Not Discussing Your Estate Plan with Successor Trustee / Personal Representative
You may wish to keep your estate plan confidential, but that is likely a mistake. A lack of communication is a frequent cause of estate plan failure. Living trusts and wills
are written in technical legal language. Your successor trustee / personal representative may not be able to determine your intent and their duties from reading the
documents alone. You can increase the odds of your estate being successfully administered by speaking with your designated successor and explaining what you want.

#8 of 25 Common Estate Planning Mistakes – Alternates

Failing to Name More Than One Successor Trustee / Personal Representative
Estate planning is about “what if?” Your plan should include designated backups / alternatives for all of the key players, including successor trustee / personal representative. Estate plans fail because people make presumptions about the order of death and availability of people to take on certain roles. By providing alternates, you give your plan additional strength and flexibility to continue to function if the unexpected happens. Image the picture above with roles switched, whose in the bed?

#7 of 25 Common Estate Planning Mistakes – Trustee/Representative

Naming the Wrong Successor Trustee / Personal Representative
Your properly drafted and fully funded living trust may not
achieve your goals if your successor trustee fails to follow
(or understand) its provisions. Many people name one or
more of their adult children as successor trustee without fully
considering whether he or she is best suited to administer their
trust following their incapacity and after their passing. While it
may seem appropriate to name your oldest child as successor
trustee, you need to carefully consider whether he or she has
the knowledge, time and experience to properly administer
your trust. If you expect a disagreement within your family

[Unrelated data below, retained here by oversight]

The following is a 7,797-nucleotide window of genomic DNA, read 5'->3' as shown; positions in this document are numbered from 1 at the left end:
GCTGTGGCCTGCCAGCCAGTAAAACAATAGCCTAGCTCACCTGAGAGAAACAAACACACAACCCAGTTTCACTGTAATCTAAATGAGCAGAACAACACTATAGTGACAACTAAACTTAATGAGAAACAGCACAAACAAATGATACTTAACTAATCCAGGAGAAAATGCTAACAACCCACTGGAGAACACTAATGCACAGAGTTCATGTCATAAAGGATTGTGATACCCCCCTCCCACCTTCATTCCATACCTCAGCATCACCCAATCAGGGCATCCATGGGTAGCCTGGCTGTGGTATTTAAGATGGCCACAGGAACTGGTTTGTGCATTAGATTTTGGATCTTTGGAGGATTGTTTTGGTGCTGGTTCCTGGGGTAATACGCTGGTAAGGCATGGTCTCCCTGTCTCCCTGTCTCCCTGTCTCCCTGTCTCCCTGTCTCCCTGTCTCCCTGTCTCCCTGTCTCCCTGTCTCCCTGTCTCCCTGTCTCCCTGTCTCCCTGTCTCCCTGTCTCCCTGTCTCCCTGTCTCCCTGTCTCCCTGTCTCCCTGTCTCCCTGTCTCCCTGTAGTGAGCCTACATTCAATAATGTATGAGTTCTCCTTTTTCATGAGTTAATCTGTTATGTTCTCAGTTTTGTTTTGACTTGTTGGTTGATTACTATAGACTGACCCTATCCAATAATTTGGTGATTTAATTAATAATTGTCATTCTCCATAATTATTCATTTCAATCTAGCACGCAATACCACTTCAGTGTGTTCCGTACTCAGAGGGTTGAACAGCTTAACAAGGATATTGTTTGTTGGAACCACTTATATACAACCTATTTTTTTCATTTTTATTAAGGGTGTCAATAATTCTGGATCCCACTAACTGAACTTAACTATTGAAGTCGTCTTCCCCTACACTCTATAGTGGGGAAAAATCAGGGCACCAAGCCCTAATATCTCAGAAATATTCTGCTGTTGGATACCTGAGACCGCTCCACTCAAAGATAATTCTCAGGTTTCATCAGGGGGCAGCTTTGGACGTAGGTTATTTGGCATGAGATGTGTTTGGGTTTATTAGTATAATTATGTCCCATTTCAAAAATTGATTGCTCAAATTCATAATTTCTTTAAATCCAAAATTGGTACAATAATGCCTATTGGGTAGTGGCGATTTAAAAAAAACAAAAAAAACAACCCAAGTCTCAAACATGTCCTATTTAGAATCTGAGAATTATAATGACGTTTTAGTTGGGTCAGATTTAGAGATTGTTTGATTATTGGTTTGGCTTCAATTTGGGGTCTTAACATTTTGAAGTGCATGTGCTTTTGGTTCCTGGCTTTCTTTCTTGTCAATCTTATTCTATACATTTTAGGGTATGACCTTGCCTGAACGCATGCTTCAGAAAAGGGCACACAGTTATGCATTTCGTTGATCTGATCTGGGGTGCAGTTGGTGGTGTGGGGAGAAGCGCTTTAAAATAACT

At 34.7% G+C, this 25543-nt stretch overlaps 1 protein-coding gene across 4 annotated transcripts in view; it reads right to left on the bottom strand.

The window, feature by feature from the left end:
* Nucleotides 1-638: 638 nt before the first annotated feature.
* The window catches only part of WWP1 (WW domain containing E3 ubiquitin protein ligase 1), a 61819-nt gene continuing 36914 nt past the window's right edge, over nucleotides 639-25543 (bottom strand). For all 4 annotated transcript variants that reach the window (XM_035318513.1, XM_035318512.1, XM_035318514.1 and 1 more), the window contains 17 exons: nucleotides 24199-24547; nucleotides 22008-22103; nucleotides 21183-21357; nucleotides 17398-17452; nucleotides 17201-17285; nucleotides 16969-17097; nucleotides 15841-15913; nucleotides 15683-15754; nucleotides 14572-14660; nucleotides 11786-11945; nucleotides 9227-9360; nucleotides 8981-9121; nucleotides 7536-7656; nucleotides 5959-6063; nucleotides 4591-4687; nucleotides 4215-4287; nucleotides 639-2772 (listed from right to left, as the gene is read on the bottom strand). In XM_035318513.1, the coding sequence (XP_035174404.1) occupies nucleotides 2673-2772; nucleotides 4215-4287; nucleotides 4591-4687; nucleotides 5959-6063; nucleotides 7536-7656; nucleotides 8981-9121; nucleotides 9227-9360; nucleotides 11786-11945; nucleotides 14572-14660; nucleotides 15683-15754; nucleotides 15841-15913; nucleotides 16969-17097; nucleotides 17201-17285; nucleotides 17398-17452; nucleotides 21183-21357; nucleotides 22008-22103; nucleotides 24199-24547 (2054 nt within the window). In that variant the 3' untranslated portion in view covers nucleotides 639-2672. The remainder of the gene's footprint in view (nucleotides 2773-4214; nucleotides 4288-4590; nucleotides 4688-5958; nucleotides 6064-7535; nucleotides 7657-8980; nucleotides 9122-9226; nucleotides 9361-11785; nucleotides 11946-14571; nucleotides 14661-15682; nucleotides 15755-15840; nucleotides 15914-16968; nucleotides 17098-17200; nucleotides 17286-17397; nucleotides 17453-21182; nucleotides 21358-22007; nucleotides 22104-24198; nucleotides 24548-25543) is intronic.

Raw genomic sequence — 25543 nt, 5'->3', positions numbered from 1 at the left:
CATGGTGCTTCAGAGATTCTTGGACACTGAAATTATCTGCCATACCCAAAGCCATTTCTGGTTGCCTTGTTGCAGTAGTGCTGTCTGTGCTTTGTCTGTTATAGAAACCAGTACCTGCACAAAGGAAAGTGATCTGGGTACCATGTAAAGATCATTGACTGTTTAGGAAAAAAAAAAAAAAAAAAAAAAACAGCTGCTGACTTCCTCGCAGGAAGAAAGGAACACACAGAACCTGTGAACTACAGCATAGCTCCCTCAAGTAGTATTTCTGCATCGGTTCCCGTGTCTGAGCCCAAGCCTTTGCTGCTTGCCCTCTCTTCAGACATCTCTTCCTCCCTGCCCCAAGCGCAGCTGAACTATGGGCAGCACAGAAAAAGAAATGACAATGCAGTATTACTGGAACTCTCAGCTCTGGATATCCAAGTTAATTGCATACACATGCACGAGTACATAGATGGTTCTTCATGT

about the trust’s administration, you may wish to consider
naming a third-party or professional successor trustee.

Many of the same concerns apply to your Personal
Representative. In addition to understanding the terms of your
will, your personal representative will need to understand the
probate process. Your personal representative also needs to
have the time to meet with attorneys and prepare and submit
required court filings on time. A poorly chosen personal
representative will increase the stress of the probate process,
as well as the time and expense to complete the process.

#6 of 25 Common Estate Planning Mistakes – Attorney

Not Working with an Experienced Estate Planning Attorney
Many people attempt to save money on estate planning
by getting a do-it-yourself trust agreement online.
Or selecting the attorney who offers the lowest price,
regardless of experience. A better value is to work with an
experienced estate planning attorney who will craft your
estate plan to meet your needs and goals. If your estate
planning documents are not properly drafted, they will
not achieve your objectives. Additionally, an experienced
estate planning attorney will be able to counsel you about
how you can benefit by including a living trust in your
estate plan.

#5 of 25 Common Estate Planning Mistakes – Not Funding

Not Funding Your Living Trust
Living trusts must be funded to avoid probate and the
need for guardianship. “Funding” a living trust means
completing the process of retitling your assets from
your individual name to the name of your trust. Funding
includes both assets with titles (like real estate) and those
without titles (like household furniture). When the funding
process is not completed, one of the primary benefits
of a living trust, avoiding probate, will be lost since the
unfunded assets are subject to probate.